Inflation drags on wine’s return to pre-pandemic US restaurant sales
A hoped-for rapid return of U.S. consumers to pre-pandemic levels of ordering wine and other beverage alcohol at restaurants, bars, nightclubs, hotels and similar venues may be faltering.
It’s the likely result of some of the worst price inflation in decades on a wide variety of goods, according to new data.
Establishments where libations are imbibed on the premises are a key market for North Coast wineries. They were forced to quickly shift sales away from dining when gathering places were shuttered by public-health restrictions in California and other key wine markets nationwide.
While Florida and Texas eased restaurant dining controls in the second half of 2020, California, Illinois and New York kept limits in place, in some cases well into the first half of last year.
So industry analysts have become concerned as consumer research and beverage industry sales metrics in recent months seemed to be pointing to diners’ thinking twice about dining out or cutting back on beverages when they get there.
One of the most closely watched gauges of how well wine is performing in the on-premises sales channel is SipSource.
This data service by distributor trade group Wine & Spirits Wholesalers of America tracks how quickly or slowly those beverages are moving from distributor inventory to where they’re sold for on- or off-premises consumption, a metric called depletions. As such, this data can point to what’s selling and not.
SipSource’s channel-shifting index has been tracking for the past two and a half years how purchases of wine and spirits by on-premises-consumption venues — also including transportation companies such as airlines and cruise ships — compare with pre-pandemic levels. From the beginning of the pandemic restrictions in March 2020, the share of depletions of wine and spirits to on-premises venues plummeted, bottoming out in February 2021 at 42% and 47%, respectively, of pre-pandemic levels.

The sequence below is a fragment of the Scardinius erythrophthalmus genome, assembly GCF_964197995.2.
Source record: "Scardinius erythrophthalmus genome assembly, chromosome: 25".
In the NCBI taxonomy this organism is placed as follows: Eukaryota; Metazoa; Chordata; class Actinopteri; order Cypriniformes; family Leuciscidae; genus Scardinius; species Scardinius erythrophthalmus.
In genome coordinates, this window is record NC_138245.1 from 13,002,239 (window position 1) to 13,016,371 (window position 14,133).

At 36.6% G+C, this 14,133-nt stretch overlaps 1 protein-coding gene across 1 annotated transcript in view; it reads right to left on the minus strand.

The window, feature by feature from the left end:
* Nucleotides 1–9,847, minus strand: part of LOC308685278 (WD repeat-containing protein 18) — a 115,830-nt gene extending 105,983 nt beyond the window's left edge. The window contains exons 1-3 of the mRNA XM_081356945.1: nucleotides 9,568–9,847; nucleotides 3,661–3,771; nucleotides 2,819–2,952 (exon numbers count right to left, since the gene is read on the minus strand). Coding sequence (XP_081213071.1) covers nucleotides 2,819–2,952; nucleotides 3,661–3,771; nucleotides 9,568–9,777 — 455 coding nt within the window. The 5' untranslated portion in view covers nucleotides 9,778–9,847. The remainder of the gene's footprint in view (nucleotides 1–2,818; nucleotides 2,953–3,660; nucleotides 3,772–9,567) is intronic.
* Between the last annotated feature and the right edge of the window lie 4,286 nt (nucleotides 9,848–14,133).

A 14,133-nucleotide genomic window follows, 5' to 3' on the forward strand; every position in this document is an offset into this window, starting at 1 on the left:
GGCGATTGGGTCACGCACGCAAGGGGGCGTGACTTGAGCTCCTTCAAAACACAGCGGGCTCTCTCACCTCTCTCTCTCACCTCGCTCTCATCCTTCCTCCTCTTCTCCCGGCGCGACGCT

But in early 2021 as vaccines started to roll out, restrictions started lifting and diners began returning, distributor sales to on-premises establishments gradually rebounded, faster for spirits than wine.
And in the three months ending in May of this year, wine and spirits on-premises depletions had returned to pre-pandemic levels, at 97% for wine and 101% for spirits.
Then came a “hiccup” in the SipSource data, according to beverage industry analyst Danny Brager.
The on-premises index backed away from full recovery to pre-pandemic levels, falling to 90% for wine in June–August and 95% for spirits, according to the latest data.
“I don't think it's COVID-related as much as (it is because of) inflation and what people do when their wallets are stretched,” said Brager, an analyst for SipSource and a consumer-trends consultant for Napa-based Azur Associates. “One of the first things they do is look for ways to save money, and one of those is going out to eat less often. And if they’re out sitting in restaurants and bars, they may order one drink instead of two.”
Consumers cut restaurant spending
That shift in the on-premises beverage alcohol depletion data is echoed in a recent survey of U.S. adults by market-research firm Morning Consult.
Conducted the first week of June, it found that 84% of people asked were adjusting to overall price inflation by dining out less often; 76% were going to bars less frequently;and over two-thirds were cutting back purchases of high-priced items such as meat (72%) and alcohol (68%).
“Consumers across demographics are cutting back at restaurants to save, but millennials and higher-income consumers are among the most likely to be making this change,” Morning Consult experts wrote in follow-up analysis in early August. “These two groups spend the most at restaurants, so they have bigger dining-out budgets to trim — and more savings to gain — than other demographics.”
This follows with the latest National Restaurant Association figures.
“Fifty-two percent of Gen Xers and 48% of baby boomers say they are not eating on premises at restaurants as often as they would like,” wrote Bruce Grindy, the trade group’s chief economist, about the early September survey results. “On the off-premises side, Gen Xers (39%) are the most likely to say they are not ordering takeout or delivery from restaurants as often as they would like.”